In the early 1950s, divers found the remains of a shipwreck in Cape Gelidonya, off the coast of Turkey.[22] The remains included a substantial amount of copper oxhide ingot material: 34 in full, five in half, 12 corners, and 75 kg of random fragments.[23] Twenty-four full copper oxhide ingots have stamps on their centers—usually of a circle containing intersecting lines.[23] These stamps were likely made when the metal was soft.[23] In addition, the ship contained numerous complete and incomplete copper bun-shaped ingots, rectangular tin bars, and Cypriot agricultural tools made of scrap bronze.[24] Radiocarbon dating of brushwood from the ship gives an approximate date of 1200 BC.[25]

Composition and microstructure

Typically the copper oxhide ingots are highly pure (approximately 99 weight percent copper) with trace element content of less than one weight percent.[26] The few tin oxhide ingots that have been available to study are also exceptionally pure.[27] Microscopic analysis of the Uluburun copper oxhide ingots reveals that they are highly porous.[28] This feature results from the effervescence of gases as the molten metal cooled.[28] Slag inclusions are also present.[29] Their existence implies that slag was not fully removed from the smelted metal and thus that the ingots were made from remelted copper.[30]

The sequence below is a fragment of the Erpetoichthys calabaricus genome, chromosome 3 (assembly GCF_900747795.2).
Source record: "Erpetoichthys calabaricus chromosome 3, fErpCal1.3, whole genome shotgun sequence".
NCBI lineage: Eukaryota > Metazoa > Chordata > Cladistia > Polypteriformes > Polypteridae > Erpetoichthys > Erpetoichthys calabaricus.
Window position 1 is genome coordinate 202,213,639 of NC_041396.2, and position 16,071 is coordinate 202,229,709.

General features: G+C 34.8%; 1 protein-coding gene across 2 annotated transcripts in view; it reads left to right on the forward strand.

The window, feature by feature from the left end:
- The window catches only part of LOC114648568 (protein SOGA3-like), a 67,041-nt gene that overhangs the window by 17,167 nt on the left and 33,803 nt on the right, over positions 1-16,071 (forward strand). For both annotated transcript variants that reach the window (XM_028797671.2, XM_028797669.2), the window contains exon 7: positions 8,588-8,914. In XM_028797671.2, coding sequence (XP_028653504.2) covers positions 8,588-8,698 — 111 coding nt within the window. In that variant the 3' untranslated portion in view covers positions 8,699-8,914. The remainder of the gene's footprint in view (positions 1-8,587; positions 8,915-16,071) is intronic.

Macroscopic observation of the Uluburun copper ingots indicates that they were cast through multiple pours; there are distinct layers of metal in each ingot.[31] Furthermore, the relatively high weight and high purity of the ingots would be difficult to achieve even today in only one pour.[32]